Meghan's Entering Politics Not 'Ludicrous': 'Could Make a Real Difference'

Meghan Markle's potential future in politics is not a "ludicrous" prospect according to a British morning show host who says the royal "could make a real difference."

Host Lorraine Kelly discussed Meghan's suitability for office after the publication of a Vogue article in which the duchess had a frank discussion about the Supreme Court's overturning of the Roe v. Wade decision with prominent feminist Gloria Steinem.

In the article, which was published on Wednesday, Meghan made some of her strongest political commentary to date, backing the ratification of the Equal Rights Amendment (ERA) and responding to Steinem's point that pressure needed to be applied to the White House and Congress to get this done with the comment: "Well, Gloria, maybe it seems as though you and I will be taking a trip to [Washington] D.C. together soon."

Meghan Markle's Potential Political Future
British morning show host Lorraine Kelly said that Meghan Markle "has things to say" and an "astonishing platform" which makes a political future a possibility. Meghan photographed October 28, 2018. The White House (inset) photographed February 7, 2001. Kirsty Wigglesworth/Pool /Getty Images/Alex Wong/Newsmakers

Discussing the article with Daily Mirror royal editor, Russel Myers, Kelly said that this was an area where Meghan "really comes into her own."

"[Meghan] and Prince Harry as well have been speaking about the abortion bans in many parts of the United States," she told Myers. "And this is where she really, I think...comes into her own and it raises that whole speculation over whether or not she's going to go into politics."

Myers then raised the point that Meghan and Harry are able to engage so closely with political discussions such as the commentary on Roe v. Wade because of their decision to step down as full-time working royals in 2020 before moving to the U.S.

"They've got their financial freedom, they've got their essential freedom from the royal family," he said, adding that this is why "they can speak on political issues."

Regarding Meghan's comment on making a trip to Washington D.C. with Steinham, Myers said:

"Does she have political ambitions? I do think she does and she's certainly rubbing shoulders with the right people and making the right noises," he said. "Sometimes it might not seem so ludicrous that she might stand for office."

To this Kelly enthusiastically agreed.

"I don't think it's ludicrous at all," she said. "She's got things to say and she's got an astonishing platform and she could make a real difference."

Kelly and Myers are not the only commentators to have speculated about Meghan's potential route to political office.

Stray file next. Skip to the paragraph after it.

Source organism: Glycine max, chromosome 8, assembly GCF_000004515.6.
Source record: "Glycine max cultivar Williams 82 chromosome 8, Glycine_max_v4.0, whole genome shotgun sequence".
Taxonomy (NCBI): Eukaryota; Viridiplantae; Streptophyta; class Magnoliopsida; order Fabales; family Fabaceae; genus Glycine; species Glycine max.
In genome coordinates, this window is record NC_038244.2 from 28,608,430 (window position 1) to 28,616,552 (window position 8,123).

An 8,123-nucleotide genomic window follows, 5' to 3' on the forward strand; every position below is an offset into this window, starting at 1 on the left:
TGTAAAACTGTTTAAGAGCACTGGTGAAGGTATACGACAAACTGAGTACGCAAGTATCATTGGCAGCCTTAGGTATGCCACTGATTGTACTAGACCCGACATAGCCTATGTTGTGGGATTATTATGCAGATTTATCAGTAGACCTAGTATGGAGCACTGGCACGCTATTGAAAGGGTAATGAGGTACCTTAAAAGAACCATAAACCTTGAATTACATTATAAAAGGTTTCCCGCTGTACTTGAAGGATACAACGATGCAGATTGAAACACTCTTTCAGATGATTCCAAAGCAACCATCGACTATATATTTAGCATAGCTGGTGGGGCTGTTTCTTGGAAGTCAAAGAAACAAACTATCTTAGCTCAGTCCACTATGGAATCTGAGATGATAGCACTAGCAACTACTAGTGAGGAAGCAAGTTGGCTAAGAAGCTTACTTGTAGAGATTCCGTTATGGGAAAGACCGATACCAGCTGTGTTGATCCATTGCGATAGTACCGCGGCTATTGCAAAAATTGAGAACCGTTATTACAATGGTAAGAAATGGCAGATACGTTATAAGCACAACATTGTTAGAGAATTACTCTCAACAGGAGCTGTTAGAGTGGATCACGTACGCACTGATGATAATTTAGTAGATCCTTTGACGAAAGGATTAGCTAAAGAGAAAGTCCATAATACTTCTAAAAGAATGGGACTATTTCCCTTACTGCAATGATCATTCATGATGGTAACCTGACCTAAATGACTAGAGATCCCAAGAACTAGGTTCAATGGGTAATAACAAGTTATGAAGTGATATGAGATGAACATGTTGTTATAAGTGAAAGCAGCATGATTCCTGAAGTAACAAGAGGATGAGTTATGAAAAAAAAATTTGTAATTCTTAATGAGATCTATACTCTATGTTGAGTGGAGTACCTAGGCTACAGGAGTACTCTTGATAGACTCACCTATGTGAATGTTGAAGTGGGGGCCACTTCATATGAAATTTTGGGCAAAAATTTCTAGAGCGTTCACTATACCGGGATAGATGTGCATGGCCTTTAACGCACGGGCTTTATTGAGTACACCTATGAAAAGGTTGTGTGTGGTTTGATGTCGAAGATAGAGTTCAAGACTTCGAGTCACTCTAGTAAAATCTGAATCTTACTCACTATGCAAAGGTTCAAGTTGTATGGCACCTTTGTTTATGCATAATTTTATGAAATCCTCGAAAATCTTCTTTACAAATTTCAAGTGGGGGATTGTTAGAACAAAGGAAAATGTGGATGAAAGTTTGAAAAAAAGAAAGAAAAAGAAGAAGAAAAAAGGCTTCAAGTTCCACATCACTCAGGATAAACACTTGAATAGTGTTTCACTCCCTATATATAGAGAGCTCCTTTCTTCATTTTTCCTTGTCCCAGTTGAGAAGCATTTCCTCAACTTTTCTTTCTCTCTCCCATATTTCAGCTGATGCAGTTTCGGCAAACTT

In May, President Joe Biden's sister, Valerie Biden Owens, a close advisor to her brother, said that she would welcome Meghan if she wished to join the Democratic Party and could she could make a good future president.

Speaking to Good Morning Britain, Biden Owens said: "It's wonderful to have women in politics. The more women we have, the better our democratic system will work with a better point of view, a different point of view and we embrace all women."

"We welcome [Meghan] to come in and join the Democratic Party," she said.

Meghan Markle Roe v. Wade Commentary
Meghan Markle opened up about experiencing a miscarriage during her second pregnancy and how it affected her views on the Roe v. Wade Supreme Court ruling in an article for Vogue with Gloria Steinem. Meghan (L) speaking with Steinem on the phone, June 2022. And (R) Meghan with her first child, Archie Mountbatten-Windsor, September 25, 2019. Archewell/HENK KRUGER/POOL/AFP via Getty Images

When asked by the interviewer if she believed Meghan would make a good future candidate for the presidency, Biden Owens responded: "Yes, perhaps. Of course she will."

In the course of her Vogue discussion with Steinem, Meghan touched on her own experience of having a miscarriage with her second pregnancy and how this impacted her view of the decision made by the Supreme Court with regards to Roe v. Wade.

"I think about how fortunate I felt to be able to have both of my children. I know what it feels like to have a connection to what is growing inside of your body," Meghan told Vogue.

"What happens with our bodies is so deeply personal, which can also lead to silence and stigma, even though so many of us deal with personal health crises. I know what miscarrying feels like, which I've talked about publicly," she said. "The more that we normalize conversation about the things that affect our lives and bodies, the more people are going to understand how necessary it is to have protections in place."

"Nobody should be forced to make a decision they do not want to make, or is unsafe, or puts their own life in jeopardy," Meghan added.

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